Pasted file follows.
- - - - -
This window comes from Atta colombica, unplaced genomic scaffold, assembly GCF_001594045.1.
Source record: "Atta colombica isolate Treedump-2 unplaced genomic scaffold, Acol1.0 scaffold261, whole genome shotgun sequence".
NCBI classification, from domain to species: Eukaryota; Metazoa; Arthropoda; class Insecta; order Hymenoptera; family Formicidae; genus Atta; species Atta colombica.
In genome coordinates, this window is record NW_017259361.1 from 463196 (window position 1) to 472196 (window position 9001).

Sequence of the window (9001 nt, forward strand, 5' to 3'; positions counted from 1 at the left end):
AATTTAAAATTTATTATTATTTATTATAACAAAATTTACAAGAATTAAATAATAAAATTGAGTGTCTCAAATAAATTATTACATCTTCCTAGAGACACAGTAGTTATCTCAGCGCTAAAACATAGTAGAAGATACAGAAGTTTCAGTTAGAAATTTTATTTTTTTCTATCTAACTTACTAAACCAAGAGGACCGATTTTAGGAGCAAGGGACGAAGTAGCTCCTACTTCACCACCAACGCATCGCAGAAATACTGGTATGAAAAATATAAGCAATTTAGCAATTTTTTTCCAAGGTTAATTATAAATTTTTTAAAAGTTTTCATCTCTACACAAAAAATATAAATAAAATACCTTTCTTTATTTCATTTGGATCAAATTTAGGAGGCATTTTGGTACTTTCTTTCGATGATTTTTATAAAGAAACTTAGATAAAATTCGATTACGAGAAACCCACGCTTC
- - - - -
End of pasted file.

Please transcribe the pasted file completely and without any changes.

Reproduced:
This window comes from Atta colombica, unplaced genomic scaffold, assembly GCF_001594045.1.
Source record: "Atta colombica isolate Treedump-2 unplaced genomic scaffold, Acol1.0 scaffold261, whole genome shotgun sequence".
NCBI classification, from domain to species: Eukaryota; Metazoa; Arthropoda; class Insecta; order Hymenoptera; family Formicidae; genus Atta; species Atta colombica.
In genome coordinates, this window is record NW_017259361.1 from 463196 (window position 1) to 472196 (window position 9001).

Sequence of the window (9001 nt, forward strand, 5' to 3'; positions counted from 1 at the left end):
AATTTAAAATTTATTATTATTTATTATAACAAAATTTACAAGAATTAAATAATAAAATTGAGTGTCTCAAATAAATTATTACATCTTCCTAGAGACACAGTAGTTATCTCAGCGCTAAAACATAGTAGAAGATACAGAAGTTTCAGTTAGAAATTTTATTTTTTTCTATCTAACTTACTAAACCAAGAGGACCGATTTTAGGAGCAAGGGACGAAGTAGCTCCTACTTCACCACCAACGCATCGCAGAAATACTGGTATGAAAAATATAAGCAATTTAGCAATTTTTTTCCAAGGTTAATTATAAATTTTTTAAAAGTTTTCATCTCTACACAAAAAATATAAATAAAATACCTTTCTTTATTTCATTTGGATCAAATTTAGGAGGCATTTTGGTACTTTCTTTCGATGATTTTTATAAAGAAACTTAGATAAAATTCGATTACGAGAAACCCACGCTTC